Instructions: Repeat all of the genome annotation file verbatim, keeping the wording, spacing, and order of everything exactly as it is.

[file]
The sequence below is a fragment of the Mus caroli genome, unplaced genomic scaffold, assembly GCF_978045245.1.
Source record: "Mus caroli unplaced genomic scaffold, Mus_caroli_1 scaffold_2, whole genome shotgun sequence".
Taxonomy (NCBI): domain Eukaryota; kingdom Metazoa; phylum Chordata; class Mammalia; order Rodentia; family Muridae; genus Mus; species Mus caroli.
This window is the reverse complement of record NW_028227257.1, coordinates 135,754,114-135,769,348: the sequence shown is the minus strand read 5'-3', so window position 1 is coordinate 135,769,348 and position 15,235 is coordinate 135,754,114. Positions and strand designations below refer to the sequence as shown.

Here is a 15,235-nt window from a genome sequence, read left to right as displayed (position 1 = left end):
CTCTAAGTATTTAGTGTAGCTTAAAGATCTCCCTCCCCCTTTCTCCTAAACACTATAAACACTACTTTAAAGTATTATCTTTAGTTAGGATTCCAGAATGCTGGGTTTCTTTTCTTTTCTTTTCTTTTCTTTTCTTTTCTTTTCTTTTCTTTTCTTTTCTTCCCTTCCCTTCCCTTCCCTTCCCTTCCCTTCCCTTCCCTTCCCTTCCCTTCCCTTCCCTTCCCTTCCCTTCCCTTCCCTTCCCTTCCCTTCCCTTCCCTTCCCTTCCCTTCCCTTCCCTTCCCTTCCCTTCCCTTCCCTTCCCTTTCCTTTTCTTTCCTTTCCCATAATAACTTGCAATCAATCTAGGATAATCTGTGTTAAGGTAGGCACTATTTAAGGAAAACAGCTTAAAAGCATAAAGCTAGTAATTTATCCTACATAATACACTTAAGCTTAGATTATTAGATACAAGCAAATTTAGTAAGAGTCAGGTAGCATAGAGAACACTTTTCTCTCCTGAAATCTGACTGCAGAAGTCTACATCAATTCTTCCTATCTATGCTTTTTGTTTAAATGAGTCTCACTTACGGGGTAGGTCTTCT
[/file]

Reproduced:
The sequence below is a fragment of the Mus caroli genome, unplaced genomic scaffold, assembly GCF_978045245.1.
Source record: "Mus caroli unplaced genomic scaffold, Mus_caroli_1 scaffold_2, whole genome shotgun sequence".
Taxonomy (NCBI): domain Eukaryota; kingdom Metazoa; phylum Chordata; class Mammalia; order Rodentia; family Muridae; genus Mus; species Mus caroli.
This window is the reverse complement of record NW_028227257.1, coordinates 135,754,114-135,769,348: the sequence shown is the minus strand read 5'-3', so window position 1 is coordinate 135,769,348 and position 15,235 is coordinate 135,754,114. Positions and strand designations below refer to the sequence as shown.

Here is a 15,235-nt window from a genome sequence, read left to right as displayed (position 1 = left end):
CTCTAAGTATTTAGTGTAGCTTAAAGATCTCCCTCCCCCTTTCTCCTAAACACTATAAACACTACTTTAAAGTATTATCTTTAGTTAGGATTCCAGAATGCTGGGTTTCTTTTCTTTTCTTTTCTTTTCTTTTCTTTTCTTTTCTTTTCTTTTCTTTTCTTCCCTTCCCTTCCCTTCCCTTCCCTTCCCTTCCCTTCCCTTCCCTTCCCTTCCCTTCCCTTCCCTTCCCTTCCCTTCCCTTCCCTTCCCTTCCCTTCCCTTCCCTTCCCTTCCCTTCCCTTCCCTTCCCTTCCCTTCCCTTCCCTTTCCTTTTCTTTCCTTTCCCATAATAACTTGCAATCAATCTAGGATAATCTGTGTTAAGGTAGGCACTATTTAAGGAAAACAGCTTAAAAGCATAAAGCTAGTAATTTATCCTACATAATACACTTAAGCTTAGATTATTAGATACAAGCAAATTTAGTAAGAGTCAGGTAGCATAGAGAACACTTTTCTCTCCTGAAATCTGACTGCAGAAGTCTACATCAATTCTTCCTATCTATGCTTTTTGTTTAAATGAGTCTCACTTACGGGGTAGGTCTTCT